I have always loved the story Leia just read. I first heard it years and years ago, and it touched me then. All these years later it continues to move me.
One of the reasons I so love that story is because I am that pot with a crack in it. I know only two well what it’s like to be so aware of the places that I have cracks, weaknesses, deficits, brokenness, less-than-ness … where I don’t think I’m good enough (or at least as good as that other person over there). I have a friend who used to say, “I don’t want to be perfect … just better than everybody else.” I know only too well those places where I’m not.
There are people who are better preachers than I am. There are people who are more compassionate and better listeners. There are a whole lot of people who are better organized. There are even people who know more than I do about comic books and the Batman. I know only too well the places where I’m cracked, where I can’t do something as well as I’d like to. As well as I think I should.
This being for many of us here the beginning of a new school year, I’m thinking back to how it felt to worry that I might not be able to do the work this year. To worry about whether or not this year I’d fit in. I know enough teachers to know that it’s not just the students who worry about these things. See … all of us have cracks, and all of us know it. Even if we pretend to ourselves, and try to convince others, that we don’t … we do. And all of us, all of us at least some of the time look at the people around us and wish we could hold water as well as they can.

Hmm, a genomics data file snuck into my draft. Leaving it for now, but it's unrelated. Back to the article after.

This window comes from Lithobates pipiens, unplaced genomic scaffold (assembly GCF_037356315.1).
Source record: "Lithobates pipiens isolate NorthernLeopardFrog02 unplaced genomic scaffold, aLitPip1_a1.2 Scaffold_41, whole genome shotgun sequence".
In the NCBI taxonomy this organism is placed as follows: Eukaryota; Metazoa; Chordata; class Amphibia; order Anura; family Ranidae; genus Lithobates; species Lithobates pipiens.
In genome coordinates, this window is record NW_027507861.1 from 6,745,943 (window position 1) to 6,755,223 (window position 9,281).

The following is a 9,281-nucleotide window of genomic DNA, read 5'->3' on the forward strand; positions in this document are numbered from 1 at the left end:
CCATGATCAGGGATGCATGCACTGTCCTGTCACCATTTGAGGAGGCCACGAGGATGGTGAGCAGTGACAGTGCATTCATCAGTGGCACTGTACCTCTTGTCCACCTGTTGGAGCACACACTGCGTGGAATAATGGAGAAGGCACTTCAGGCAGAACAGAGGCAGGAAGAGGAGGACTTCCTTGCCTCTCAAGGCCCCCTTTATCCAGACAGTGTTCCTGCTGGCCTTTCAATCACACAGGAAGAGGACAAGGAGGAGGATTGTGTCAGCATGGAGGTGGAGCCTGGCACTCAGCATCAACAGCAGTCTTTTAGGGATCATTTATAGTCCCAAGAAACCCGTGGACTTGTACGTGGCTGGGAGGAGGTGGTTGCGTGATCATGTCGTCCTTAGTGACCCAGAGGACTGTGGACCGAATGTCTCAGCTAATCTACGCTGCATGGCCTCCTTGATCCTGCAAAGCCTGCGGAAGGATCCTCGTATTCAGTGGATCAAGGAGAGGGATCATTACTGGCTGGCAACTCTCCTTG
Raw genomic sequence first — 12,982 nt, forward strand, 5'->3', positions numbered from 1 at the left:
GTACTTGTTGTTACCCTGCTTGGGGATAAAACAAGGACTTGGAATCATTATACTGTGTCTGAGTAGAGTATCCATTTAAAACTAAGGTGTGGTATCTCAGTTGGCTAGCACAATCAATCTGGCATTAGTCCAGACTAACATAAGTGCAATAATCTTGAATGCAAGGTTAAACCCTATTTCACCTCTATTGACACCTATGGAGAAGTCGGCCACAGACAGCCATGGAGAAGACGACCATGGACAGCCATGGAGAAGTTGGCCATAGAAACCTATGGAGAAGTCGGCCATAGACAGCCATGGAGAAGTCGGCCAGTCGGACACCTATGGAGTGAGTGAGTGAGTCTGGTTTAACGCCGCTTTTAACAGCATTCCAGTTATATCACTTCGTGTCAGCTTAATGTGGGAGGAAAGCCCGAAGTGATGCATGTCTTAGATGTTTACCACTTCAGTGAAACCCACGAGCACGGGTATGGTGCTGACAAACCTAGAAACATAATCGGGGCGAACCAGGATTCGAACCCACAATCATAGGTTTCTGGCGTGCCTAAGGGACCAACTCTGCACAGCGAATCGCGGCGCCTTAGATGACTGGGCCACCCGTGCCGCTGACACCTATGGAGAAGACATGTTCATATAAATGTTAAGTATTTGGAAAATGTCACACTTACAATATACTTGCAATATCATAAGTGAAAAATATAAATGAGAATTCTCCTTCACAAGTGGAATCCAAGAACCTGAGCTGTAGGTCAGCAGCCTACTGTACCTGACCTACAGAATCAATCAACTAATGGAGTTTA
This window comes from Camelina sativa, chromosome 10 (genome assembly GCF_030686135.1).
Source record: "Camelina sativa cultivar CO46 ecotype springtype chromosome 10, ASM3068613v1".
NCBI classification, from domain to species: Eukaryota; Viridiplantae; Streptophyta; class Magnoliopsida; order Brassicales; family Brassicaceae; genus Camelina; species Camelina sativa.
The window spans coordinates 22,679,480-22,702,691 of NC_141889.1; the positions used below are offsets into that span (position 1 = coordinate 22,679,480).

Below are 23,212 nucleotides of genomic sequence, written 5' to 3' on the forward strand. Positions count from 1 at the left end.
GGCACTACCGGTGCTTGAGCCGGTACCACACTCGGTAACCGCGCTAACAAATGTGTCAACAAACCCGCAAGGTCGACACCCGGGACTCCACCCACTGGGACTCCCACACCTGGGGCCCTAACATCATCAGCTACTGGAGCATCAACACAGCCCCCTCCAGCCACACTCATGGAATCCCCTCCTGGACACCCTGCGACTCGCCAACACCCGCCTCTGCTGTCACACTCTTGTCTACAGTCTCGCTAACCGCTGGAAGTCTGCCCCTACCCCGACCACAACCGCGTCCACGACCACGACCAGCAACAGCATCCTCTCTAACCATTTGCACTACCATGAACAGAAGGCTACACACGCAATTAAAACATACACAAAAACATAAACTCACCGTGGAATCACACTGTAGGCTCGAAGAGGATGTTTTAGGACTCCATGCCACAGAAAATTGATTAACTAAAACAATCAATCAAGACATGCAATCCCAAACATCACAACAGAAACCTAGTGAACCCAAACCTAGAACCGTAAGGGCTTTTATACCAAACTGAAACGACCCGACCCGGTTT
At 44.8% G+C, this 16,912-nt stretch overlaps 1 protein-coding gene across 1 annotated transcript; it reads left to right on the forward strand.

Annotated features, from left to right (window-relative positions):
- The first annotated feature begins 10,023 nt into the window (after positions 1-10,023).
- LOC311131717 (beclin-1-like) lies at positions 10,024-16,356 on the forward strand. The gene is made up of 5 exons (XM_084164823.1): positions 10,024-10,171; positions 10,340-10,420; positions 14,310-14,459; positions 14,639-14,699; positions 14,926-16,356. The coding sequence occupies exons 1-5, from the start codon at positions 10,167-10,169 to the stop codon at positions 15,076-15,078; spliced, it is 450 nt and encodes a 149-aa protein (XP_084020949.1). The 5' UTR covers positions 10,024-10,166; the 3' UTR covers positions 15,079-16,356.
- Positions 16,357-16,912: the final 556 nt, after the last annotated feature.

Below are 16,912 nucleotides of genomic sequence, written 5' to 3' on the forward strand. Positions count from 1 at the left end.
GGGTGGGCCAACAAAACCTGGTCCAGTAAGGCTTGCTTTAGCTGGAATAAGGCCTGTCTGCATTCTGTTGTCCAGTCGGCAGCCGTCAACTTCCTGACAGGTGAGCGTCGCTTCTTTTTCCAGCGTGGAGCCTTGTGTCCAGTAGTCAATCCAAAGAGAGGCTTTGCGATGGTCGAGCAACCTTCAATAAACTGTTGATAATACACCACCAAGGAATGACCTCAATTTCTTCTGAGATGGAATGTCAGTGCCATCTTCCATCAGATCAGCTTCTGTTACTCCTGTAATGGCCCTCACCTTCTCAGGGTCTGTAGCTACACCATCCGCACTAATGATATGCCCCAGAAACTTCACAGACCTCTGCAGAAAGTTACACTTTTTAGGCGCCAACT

Does anybody know what I’m talking about?
And sometimes … sometimes … we feel that those cracks are such a problem that we want to give up, or we do give up. We think, “I’m not good enough, and I’m never going to be good enough, so why bother even trying?” A lot of people stop drawing after a certain point, or singing, or dancing, because they don’t think they’re any good and won’t probably ever get any better. My dad couldn’t carry a tune in a bucket even if it was stapled to his forehead. But he loved music. He loved music. And he had three very musical sons, and I think he really, really wanted to be able to make music, like we could, instead of just listening to it. So later in his life he bought himself a keyboard, and a couple of “how to play the piano” books … and he never did anything with them. They sat in a closet. And I think he never even tried to learn to play because he was so convinced that he couldn’t. He saw that crack so clearly. He saw that crack so clearly that it was hard to see anything else.